BHM: Immigration

In Black History by Sandi Wiggins

     Coming to America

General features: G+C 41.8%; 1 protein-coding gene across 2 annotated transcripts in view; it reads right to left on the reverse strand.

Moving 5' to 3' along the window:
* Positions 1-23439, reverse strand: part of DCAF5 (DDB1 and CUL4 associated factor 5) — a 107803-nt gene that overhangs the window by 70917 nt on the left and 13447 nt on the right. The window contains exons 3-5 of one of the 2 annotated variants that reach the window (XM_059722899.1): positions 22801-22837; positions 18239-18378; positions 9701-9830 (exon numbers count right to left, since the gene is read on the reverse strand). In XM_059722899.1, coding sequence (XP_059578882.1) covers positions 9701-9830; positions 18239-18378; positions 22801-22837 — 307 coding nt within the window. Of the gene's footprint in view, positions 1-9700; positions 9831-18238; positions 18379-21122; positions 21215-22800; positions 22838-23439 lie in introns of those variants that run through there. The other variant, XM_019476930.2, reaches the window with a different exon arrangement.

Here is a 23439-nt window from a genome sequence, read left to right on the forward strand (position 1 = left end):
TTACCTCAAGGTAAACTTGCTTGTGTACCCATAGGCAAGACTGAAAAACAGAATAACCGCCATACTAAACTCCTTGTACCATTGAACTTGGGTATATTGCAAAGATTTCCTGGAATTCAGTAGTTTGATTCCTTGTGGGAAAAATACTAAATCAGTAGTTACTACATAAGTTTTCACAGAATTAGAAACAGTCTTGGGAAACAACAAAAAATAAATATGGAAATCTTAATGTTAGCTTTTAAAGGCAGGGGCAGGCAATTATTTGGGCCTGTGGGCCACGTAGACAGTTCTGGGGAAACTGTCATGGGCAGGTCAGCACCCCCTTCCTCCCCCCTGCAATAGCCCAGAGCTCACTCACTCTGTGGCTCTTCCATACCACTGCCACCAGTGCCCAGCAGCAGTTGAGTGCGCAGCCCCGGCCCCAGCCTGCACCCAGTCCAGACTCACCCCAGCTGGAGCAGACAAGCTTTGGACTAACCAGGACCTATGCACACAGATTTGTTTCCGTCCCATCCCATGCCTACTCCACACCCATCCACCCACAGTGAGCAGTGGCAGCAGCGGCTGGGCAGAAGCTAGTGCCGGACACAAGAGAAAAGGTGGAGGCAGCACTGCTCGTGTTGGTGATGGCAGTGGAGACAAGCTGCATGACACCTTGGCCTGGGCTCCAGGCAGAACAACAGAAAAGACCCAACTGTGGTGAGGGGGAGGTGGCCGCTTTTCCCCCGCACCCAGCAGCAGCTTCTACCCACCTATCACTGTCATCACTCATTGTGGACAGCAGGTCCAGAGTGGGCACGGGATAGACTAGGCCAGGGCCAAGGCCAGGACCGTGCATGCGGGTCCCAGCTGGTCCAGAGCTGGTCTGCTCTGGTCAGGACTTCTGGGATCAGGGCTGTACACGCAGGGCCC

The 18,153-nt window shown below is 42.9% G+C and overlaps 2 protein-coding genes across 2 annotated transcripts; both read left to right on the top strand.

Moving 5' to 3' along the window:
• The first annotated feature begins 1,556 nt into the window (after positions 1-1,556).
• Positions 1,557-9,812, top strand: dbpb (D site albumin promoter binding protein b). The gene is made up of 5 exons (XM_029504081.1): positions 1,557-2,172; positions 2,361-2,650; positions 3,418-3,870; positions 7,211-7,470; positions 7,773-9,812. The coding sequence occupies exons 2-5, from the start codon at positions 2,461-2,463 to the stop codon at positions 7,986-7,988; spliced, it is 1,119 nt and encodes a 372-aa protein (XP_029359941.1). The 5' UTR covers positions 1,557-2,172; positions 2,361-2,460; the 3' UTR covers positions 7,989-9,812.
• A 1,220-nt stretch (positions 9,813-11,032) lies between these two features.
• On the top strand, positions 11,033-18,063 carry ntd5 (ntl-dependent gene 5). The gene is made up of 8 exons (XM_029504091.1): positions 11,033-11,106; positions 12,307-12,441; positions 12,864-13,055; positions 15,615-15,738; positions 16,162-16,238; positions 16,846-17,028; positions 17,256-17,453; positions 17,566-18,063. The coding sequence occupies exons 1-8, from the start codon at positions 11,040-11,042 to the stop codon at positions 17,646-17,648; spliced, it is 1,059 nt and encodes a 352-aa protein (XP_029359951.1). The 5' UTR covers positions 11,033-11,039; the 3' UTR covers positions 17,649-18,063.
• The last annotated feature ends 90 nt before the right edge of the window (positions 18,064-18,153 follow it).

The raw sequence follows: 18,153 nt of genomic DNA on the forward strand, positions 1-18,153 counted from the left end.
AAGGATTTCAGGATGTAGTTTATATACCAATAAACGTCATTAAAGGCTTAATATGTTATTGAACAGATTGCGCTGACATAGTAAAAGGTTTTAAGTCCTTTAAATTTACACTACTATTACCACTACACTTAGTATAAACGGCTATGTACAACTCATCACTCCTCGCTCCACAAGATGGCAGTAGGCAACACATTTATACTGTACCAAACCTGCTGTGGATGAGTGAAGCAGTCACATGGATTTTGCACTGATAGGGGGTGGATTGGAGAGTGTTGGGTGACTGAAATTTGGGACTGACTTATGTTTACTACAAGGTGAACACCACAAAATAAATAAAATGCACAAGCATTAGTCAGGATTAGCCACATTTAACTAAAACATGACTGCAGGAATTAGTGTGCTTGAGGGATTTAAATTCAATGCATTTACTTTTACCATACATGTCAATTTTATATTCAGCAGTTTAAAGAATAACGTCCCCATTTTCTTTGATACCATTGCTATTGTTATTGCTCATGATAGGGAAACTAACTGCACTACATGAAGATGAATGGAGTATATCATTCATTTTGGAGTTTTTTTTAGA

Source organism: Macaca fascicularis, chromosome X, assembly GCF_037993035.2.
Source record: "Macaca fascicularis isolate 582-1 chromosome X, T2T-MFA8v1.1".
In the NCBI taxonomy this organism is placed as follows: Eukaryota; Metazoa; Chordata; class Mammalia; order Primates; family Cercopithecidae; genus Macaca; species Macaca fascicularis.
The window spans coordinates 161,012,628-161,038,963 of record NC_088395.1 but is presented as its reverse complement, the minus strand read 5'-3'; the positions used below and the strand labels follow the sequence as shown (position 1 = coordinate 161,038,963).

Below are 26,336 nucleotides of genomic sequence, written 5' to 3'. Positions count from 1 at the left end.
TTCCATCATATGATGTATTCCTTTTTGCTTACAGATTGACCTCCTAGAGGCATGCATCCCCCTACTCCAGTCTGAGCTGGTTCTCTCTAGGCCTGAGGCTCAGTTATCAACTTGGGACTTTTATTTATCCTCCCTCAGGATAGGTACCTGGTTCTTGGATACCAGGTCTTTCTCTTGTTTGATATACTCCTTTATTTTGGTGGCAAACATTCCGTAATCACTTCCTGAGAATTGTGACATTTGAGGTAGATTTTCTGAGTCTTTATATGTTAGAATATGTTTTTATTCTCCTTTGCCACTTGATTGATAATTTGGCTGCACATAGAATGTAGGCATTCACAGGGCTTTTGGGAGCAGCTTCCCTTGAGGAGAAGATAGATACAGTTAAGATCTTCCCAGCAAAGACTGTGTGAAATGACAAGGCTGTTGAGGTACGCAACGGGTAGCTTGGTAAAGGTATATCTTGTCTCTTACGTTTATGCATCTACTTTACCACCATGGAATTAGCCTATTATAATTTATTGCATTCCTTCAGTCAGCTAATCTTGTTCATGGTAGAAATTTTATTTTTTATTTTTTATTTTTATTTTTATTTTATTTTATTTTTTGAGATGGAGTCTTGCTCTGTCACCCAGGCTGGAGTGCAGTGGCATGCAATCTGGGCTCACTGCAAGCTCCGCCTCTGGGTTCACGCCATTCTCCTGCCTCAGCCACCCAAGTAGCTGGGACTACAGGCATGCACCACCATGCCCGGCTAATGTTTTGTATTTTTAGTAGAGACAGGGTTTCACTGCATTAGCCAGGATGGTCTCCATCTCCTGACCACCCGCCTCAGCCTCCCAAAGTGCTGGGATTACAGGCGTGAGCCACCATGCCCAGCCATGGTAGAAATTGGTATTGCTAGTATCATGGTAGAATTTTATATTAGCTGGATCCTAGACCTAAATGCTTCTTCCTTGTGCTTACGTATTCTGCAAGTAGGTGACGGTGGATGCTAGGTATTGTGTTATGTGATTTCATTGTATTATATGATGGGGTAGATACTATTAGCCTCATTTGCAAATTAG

Immigration to America from African countries is growing at an ever-increasing rate, bringing with them expansive cultures and diverse lifestyles. From language and slang, cultural dishes and festivities, to music and dancing, the presence of African culture is growing more prevalent day by day. Although not always in ideal ways (see TikTok’s latest “fufu” challenge, in which white teens taste the West African dish on camera for the first time), aspects of the culture that were once treated as anomalies, are now coalescing into the day-to-day of the American lifestyle. The estimated 2.4 million immigrant population size seems smaller when scaled against immigration from other countries, however there is a more noticeable uptick in the spread of African culture as a result of their presence. Most specifically on the rise are immigrants from Ethiopia, Nigeria, Ghana, and Somalia. These individuals have found space for themselves in pockets all across the U.S., forming towns that recognize and celebrate their heritage. Arguably this rise in immigration from African countries has led to diversifying the perspective of Black people in America as a whole. A key facet of the African-American identity within the United States trails back to our forced passage across the Atlantic to live in servitude. With African-American history being intricately tied with perseverance and endurance, the presence of varied backgrounds allows for more emphasis on joy and celebration within the Black community.